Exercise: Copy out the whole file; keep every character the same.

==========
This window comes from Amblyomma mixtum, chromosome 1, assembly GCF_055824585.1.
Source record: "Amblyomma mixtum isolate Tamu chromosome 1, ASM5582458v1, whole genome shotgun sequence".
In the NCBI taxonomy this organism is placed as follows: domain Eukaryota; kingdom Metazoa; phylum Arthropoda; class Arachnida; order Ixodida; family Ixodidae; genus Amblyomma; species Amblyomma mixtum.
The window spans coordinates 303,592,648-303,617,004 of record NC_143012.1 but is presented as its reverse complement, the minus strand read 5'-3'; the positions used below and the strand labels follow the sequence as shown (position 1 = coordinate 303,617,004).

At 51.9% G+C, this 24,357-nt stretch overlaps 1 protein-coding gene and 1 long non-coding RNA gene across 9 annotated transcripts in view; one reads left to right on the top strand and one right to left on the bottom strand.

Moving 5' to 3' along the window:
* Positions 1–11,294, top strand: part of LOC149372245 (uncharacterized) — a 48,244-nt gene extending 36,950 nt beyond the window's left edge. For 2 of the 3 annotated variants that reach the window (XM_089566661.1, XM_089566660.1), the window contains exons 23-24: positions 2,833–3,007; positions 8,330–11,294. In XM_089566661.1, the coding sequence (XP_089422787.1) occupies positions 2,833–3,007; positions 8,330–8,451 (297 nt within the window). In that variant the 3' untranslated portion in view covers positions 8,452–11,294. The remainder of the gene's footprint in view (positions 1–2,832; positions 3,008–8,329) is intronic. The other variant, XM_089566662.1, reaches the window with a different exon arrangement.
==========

This window comes from Amblyomma mixtum, chromosome 1, assembly GCF_055824585.1.
Source record: "Amblyomma mixtum isolate Tamu chromosome 1, ASM5582458v1, whole genome shotgun sequence".
In the NCBI taxonomy this organism is placed as follows: domain Eukaryota; kingdom Metazoa; phylum Arthropoda; class Arachnida; order Ixodida; family Ixodidae; genus Amblyomma; species Amblyomma mixtum.
The window spans coordinates 303,592,648-303,617,004 of record NC_143012.1 but is presented as its reverse complement, the minus strand read 5'-3'; the positions used below and the strand labels follow the sequence as shown (position 1 = coordinate 303,617,004).

At 51.9% G+C, this 24,357-nt stretch overlaps 1 protein-coding gene and 1 long non-coding RNA gene across 9 annotated transcripts in view; one reads left to right on the top strand and one right to left on the bottom strand.

Moving 5' to 3' along the window:
* Positions 1–11,294, top strand: part of LOC149372245 (uncharacterized) — a 48,244-nt gene extending 36,950 nt beyond the window's left edge. For 2 of the 3 annotated variants that reach the window (XM_089566661.1, XM_089566660.1), the window contains exons 23-24: positions 2,833–3,007; positions 8,330–11,294. In XM_089566661.1, the coding sequence (XP_089422787.1) occupies positions 2,833–3,007; positions 8,330–8,451 (297 nt within the window). In that variant the 3' untranslated portion in view covers positions 8,452–11,294. The remainder of the gene's footprint in view (positions 1–2,832; positions 3,008–8,329) is intronic. The other variant, XM_089566662.1, reaches the window with a different exon arrangement.